The latest knowledge on the trending case this month
myAO Trauma clinical case roundup on hand crush injuries with compartment syndrome - fracture fixation and posterior interosseous flap
Crush injuries of the hand can present with wide variety of patterns and generally involve multiple tissues. Patients with severe crush injury can develop compartment syndrome.
In this month's Trauma clinical case roundup, myAO is featuring a case of metacarpal, distal radius, and ulna fractures from Jaime Forigua, a specialist hand surgeon from Colombia and member of the Upper Extremity group, along with a compilation of knowledge references on the topic.
We invite you to review this interesting clinical case and hope that you will find this knowledge update useful.
Featured case on hand crush injuries with compartment syndrome
Guidelines for management of crush injuries of the hand. J Clin Orthop Trauma, Apr 11, 2020 Lahiri A Read more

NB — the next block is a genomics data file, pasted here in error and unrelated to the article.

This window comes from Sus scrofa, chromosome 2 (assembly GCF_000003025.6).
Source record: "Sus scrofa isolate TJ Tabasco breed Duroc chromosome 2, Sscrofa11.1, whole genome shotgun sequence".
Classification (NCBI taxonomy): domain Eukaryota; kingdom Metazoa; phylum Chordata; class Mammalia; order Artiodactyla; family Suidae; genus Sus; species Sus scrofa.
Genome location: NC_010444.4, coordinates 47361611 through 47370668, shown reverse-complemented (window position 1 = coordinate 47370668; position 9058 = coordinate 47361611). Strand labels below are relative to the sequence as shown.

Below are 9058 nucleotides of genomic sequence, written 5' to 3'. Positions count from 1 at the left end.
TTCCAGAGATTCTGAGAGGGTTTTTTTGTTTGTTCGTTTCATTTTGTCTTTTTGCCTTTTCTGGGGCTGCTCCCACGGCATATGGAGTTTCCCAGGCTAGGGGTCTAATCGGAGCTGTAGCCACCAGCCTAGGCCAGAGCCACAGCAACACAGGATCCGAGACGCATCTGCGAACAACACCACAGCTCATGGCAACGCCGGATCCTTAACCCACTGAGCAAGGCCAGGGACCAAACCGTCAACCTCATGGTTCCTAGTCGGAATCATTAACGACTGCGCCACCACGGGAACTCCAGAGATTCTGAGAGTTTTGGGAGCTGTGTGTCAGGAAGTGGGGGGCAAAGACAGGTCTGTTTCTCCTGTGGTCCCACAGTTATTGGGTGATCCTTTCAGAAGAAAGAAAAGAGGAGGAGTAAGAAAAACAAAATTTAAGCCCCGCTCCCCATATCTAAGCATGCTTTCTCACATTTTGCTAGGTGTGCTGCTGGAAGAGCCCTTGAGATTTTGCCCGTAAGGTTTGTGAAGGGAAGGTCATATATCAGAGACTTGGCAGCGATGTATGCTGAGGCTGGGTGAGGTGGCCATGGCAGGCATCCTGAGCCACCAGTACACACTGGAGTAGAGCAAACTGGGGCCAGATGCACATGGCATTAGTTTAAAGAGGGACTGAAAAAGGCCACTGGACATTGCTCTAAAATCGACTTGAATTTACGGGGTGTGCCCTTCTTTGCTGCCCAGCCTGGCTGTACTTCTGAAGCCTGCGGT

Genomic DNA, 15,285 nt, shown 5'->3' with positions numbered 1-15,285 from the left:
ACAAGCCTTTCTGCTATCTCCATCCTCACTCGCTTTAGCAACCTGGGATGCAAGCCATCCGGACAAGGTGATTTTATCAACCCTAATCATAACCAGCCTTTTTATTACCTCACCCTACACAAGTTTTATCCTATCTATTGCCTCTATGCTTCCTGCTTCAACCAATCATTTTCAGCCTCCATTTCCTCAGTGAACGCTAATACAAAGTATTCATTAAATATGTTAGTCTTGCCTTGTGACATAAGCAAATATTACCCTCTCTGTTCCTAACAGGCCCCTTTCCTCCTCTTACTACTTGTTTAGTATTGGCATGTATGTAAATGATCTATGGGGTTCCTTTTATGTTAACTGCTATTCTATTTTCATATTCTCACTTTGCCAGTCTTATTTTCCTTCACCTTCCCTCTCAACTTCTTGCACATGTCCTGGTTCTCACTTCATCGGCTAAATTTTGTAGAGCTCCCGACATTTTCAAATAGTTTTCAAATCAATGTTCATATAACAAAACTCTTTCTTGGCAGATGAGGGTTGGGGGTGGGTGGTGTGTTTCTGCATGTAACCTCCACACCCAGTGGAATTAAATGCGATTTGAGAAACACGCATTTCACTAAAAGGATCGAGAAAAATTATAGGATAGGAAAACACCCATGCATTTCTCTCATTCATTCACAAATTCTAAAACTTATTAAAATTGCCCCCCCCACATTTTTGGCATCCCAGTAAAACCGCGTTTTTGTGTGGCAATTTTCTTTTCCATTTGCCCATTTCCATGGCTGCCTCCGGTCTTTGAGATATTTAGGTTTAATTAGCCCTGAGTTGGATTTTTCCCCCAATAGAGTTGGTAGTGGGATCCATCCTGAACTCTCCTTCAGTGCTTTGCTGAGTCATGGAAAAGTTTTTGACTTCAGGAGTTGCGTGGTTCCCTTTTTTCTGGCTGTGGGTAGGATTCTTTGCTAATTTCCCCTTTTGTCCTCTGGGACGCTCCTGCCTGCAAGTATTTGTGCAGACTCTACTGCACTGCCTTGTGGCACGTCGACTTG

Mangled right hand: A case report. Int J Surg Case Rep, Dec 23, 2022 Gautam P, Gyawali S, Mainali P, Niraula H, Shrestha JM, Lohani I Read more
Isolated Dislocation of Hamate with Hook Fracture in Setting of Acute Hand Compartment Syndrome: A Case Report and Review of the Literature. J Orthop Case Rep, Nov 1, 2020 Saiz AM, Wuellner JC, Bayne CO Read more
Upcoming related AO events
AO Trauma Seminar—Hand, Wrist and Forearm Fractures
Total hip arthroplasty with acetabular dysplasia presents many challenges to the reconstructive surgeon. The complex femoral and acetabular anatomy makes standard reconstruction technically challenging.
A die-punch fracture is a depression fracture of the lunate fossa of the distal radius that is caused by a vertical load through the lunate. In some cases, the die-punch fracture is in a state that is difficult to reset, such as when it is not limited to the lunate fossa.
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Odontogenic keratocysts (OKC), previously known as keratocystic odontogenic tumors (KCOT or KOT), are rare benign cystic lesions involving the mandible or maxilla and are believed to arise from dental lamina. Treatment is often with marsupialization/enucleation/excision +/- aggressive curettage. However, they can have a very high recurrence rate (30-60%), and follow-up is essential.
Shoulder instability (SI) is one of the most common causes of front leg lameness in dogs. SI describes a wide range of soft tissue injuries to the ligaments, tendons and muscles of the shoulder. It affects all sizes and breeds of dogs.